Thursday, June 14, 2007

Pastoral Ministry According to Paul

Pastoral Ministry According to Paul, James W. Thompson
(Baker, 2006), pb., 174 pp.

I have previously commented on my appreciation of the basic direction of this book and its critique of common contemporary conceptions of pastoral ministry. I have more recently finished reading the book and submitted my review to the Southern Baptist Journal of Theology. I can’t post my complete review here before it goes to print, but I did want to briefly commend the book here. I have some key basic disagreements with Thompson, but he makes excellent points on goal of pastoral ministry as found in Paul’s’ letters (at least in the letters he is willing to ascribe to Paul).

Thompson does a good job of showing that Paul is not simply concerned to get professions of faith from large numbers of individuals. Paul is concerned to establish churches composed of healthy, godly members living in proper relation to one another. Paul’s vision is much more holistic than what we often witness today. Paul is clear that the success of his ministry will only fully be known on the final day. Thus he labors in view of eternity and not simply with a bag of quick fixes which may attract attention from denominational papers but will fade long before judgment.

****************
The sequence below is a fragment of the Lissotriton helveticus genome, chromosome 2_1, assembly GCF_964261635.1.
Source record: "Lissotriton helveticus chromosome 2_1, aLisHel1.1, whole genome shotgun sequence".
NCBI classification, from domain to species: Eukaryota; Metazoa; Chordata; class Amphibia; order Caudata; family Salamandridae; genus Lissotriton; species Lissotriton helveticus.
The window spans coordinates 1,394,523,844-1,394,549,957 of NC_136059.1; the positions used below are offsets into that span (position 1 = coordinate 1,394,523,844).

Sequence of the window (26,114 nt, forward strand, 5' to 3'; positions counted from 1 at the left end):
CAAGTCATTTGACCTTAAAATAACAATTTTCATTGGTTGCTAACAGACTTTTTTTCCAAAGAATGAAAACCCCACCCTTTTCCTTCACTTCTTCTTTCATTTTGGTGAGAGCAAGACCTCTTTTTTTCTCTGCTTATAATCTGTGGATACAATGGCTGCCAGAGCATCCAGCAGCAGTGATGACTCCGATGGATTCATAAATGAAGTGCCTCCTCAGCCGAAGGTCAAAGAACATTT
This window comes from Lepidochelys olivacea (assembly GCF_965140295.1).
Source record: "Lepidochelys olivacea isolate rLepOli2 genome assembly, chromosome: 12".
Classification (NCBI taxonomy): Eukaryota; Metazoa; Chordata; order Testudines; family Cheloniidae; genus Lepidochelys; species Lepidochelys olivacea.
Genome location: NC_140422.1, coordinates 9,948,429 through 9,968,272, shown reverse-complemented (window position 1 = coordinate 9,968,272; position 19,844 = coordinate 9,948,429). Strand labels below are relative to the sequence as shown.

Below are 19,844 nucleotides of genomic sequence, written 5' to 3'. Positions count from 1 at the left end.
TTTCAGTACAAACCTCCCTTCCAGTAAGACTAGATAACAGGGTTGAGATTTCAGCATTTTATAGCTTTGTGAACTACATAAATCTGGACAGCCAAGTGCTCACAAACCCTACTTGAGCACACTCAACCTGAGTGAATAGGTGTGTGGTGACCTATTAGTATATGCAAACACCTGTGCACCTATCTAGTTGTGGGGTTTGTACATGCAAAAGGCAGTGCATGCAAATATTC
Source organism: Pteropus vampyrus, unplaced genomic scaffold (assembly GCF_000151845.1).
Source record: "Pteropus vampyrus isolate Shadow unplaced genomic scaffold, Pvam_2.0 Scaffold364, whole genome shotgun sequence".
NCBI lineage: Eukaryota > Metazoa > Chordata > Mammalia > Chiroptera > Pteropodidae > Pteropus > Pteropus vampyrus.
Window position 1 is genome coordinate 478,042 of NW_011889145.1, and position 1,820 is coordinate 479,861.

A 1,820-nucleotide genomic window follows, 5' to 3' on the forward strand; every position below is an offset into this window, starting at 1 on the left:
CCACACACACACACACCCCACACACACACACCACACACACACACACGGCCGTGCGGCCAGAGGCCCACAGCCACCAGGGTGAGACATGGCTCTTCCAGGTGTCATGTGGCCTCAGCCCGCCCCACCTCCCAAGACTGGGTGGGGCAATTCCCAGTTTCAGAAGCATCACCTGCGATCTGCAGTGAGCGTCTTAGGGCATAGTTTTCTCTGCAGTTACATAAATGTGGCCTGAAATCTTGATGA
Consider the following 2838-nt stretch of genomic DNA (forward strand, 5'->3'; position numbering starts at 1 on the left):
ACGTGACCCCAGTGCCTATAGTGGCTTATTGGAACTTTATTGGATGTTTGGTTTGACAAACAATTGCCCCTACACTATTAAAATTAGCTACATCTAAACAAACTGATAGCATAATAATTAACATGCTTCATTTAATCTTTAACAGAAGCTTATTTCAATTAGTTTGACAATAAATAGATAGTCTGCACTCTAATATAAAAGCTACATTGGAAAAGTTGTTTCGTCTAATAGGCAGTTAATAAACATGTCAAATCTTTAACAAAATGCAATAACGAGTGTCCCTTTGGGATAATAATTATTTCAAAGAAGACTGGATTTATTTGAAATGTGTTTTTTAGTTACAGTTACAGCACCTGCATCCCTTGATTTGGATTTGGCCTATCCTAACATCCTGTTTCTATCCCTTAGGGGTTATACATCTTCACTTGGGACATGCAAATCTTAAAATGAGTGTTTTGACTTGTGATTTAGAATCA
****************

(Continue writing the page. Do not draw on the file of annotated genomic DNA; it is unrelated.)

Here are a few quotes:

His initial evangelistic work is therefore only the beginning of a process that will not be complete until the end of time. His work will be successful only if his congregations live out the consequences of the gospel through transformed lives and are fully transformed at the coming of Christ. Thus all theology is pastoral for Paul. – 24

Paul’s work is not only to evangelize but to participate in the transformation of the community. – 91

In the fourth place, Paul’s pastoral theology is ecclesiocentric and eschatological. Ministry is not done in isolation, and the goal of the pastor is not only the well-being of the individual. The goal of ministry is to ensure that individuals discover the resources for transformation within the community and that corporate well-being is the goal of the pastor. … The church has seen a glimpse of the end of the narrative, when it will be transformed into the image of the Son. To be engaged in ministry is to work with God toward this goal. – 118

The ultimate test for the effectiveness of our ministry cannot be measured by the standards of our culture or our peers but by whether our work survives the test. – 156

To build a church on the basis of the satisfaction of consumer tastes is to retreat to the self-centeredness of the old aeon. – 157

The worship service is not intended to appeal to individual consumer tastes but to build a lasting community. – 161
I encourage pastors to get this book and read it. There are parts to disagree with, but there is much to heed as well.

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